Though even rarer, one other option to buy a property in Ireland without living there is with a holiday home mortgage. It works in the same way as a buy-to-let mortgage except that you won’t be receiving a rental income on the property (and you won’t be allowed to let the property).

To prove to lenders that you can afford the property on these terms, you’ll likely need an income of at least €150,000 a year, a spotless credit history, and a deposit of at least 35% of the property value.

Remortgaging in Ireland

If you buy a property in Ireland as a non-resident but later move into it, you’ll need to remortgage with a conventional mortgage. You may also need to remortgage for other reasons, such as switching to a more competitive rate or increasing your borrowing to fund home improvements.

Remortgaging in Ireland works in the same way as remortgaging in the UK, except that you’ll have fewer deals to choose from. You’ll need to check whether you’ll pay any fees for leaving your current lender before shopping around to find a new lender.

Speak to an Irish mortgage specialist

For people hoping to buy a property in Ireland, it’s unfortunate that non-resident mortgages are not more readily available or easy to understand. One option is to postpone buying until you’re based in the country and have a job there, so that you have access to other mortgages.

The other option is to speak to a specialist in the Irish mortgage market, who can give you expert advice that’s tailored to your situation. If you’d like, we can match you with a broker with relevant experience. Just call us on 0808 189 2301 or make a quick online enquiry.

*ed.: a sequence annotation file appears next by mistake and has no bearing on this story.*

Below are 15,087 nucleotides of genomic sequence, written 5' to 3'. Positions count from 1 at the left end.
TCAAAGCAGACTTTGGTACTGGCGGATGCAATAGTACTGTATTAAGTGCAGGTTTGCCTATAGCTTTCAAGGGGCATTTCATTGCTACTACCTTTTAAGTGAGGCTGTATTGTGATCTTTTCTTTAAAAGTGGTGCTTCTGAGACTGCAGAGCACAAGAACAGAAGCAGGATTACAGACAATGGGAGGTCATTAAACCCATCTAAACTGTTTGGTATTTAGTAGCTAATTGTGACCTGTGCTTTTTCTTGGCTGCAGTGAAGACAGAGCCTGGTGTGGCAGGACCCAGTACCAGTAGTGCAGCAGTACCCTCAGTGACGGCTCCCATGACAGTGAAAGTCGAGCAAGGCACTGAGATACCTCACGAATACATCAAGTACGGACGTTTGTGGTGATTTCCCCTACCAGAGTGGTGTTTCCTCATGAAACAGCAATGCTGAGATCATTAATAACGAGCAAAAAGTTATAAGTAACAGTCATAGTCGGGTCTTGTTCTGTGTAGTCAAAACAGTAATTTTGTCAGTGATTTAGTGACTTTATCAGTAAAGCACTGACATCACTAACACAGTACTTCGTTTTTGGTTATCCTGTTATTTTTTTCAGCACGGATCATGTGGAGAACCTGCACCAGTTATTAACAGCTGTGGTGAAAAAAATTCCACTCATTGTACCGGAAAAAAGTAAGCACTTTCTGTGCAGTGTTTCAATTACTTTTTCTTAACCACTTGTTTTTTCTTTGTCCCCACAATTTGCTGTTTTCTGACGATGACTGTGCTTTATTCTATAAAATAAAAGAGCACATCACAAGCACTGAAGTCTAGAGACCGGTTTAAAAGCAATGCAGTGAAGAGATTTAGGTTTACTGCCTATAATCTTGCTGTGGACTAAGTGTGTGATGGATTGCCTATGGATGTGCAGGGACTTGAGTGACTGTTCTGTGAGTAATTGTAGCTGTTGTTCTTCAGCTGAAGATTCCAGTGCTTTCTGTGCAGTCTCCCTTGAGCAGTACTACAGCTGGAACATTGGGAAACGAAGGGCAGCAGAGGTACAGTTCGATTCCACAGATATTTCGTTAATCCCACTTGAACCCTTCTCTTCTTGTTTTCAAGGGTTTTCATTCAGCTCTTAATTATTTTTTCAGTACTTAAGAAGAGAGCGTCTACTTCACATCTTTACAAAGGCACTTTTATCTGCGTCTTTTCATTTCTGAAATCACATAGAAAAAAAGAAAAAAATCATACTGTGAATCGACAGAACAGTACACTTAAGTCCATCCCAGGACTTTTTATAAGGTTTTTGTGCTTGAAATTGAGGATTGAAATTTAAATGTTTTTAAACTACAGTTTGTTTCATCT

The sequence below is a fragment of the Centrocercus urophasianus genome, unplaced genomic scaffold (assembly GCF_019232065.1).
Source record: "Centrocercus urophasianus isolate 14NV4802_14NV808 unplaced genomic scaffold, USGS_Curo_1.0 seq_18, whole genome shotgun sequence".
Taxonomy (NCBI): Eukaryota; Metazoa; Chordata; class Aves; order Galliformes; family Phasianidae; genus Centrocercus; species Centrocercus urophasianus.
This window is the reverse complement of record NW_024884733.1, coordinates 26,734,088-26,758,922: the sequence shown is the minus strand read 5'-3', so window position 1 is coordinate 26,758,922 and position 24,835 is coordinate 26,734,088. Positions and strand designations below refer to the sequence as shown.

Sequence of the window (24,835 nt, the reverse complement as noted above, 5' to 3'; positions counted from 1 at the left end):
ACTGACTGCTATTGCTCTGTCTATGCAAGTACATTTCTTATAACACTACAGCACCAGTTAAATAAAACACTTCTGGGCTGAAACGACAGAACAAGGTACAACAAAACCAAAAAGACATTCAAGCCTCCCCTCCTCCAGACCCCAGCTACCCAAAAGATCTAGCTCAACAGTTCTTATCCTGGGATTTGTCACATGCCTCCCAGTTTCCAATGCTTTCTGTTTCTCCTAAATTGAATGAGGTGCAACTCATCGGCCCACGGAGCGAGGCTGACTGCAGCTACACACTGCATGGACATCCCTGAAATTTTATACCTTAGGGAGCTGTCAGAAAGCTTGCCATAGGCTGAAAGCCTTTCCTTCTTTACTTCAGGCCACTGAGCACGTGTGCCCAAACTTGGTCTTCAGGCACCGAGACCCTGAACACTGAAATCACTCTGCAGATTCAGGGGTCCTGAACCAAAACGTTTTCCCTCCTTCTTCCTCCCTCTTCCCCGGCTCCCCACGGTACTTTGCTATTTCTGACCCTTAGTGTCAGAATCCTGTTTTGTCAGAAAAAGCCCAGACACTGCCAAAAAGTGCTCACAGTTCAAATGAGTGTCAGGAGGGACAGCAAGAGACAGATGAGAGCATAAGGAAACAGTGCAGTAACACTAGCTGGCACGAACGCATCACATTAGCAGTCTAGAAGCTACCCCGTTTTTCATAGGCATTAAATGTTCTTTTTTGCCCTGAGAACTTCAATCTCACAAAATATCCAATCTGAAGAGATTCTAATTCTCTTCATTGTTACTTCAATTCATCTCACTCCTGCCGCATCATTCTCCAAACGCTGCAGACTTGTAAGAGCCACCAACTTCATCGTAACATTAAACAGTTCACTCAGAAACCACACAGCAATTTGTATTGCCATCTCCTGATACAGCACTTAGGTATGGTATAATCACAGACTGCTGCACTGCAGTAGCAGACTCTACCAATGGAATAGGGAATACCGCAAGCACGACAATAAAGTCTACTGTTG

Maximise your chance of approval with a specialist in the Irish property market

FAQs

Yes, it’s possible to get a second home mortgage to buy a property in Ireland while living elsewhere. However, to pass the mortgage lender’s income assessment and stress test, you’ll usually need a very high and reliable salary.

In certain circumstances, Irish residents may be able to get a mortgage with the help of a guarantor (someone who’ll make the repayments if you fail to). However, this option is not available for non-residents.

Yes. There is a Help to Buy scheme for first-time buyers purchasing a house or flat in Ireland for under €500,000. It gives a refund of the income tax and Deposit Interest Retention Tax (DIRT) you have paid in Ireland over the previous four tax years. So, to be eligible, you must have paid taxes in Ireland for those four years.

About the author

Pete, an expert in all things mortgages, cut his teeth right in the middle of the credit crunch. With plenty of people needing help and few mortgage providers lending, Pete found great success in going the extra mile to find mortgages for people whom many others considered lost causes. The experience he gained, coupled with his love of helping people reach their goals, led him to establish Online Mortgage Advisor, with one clear vision – to help as many customers as possible get the right advice, regardless of need or background.

Pete’s presence in the industry as the ‘go-to’ for specialist finance continues to grow, and he is regularly cited in and writes for both local and national press, as well as trade publications, with a regular column in Mortgage Introducer and being the exclusive mortgage expert for LOVEMoney. Pete also writes for Online Mortgage Advisor of course!

Read more about Pete

Pete Mugleston

Mortgage Advisor, MD

Maximise your chances of approval, whatever your situation - Find your perfect overseas mortgage broker

By browsing our site you consent to our use of cookies.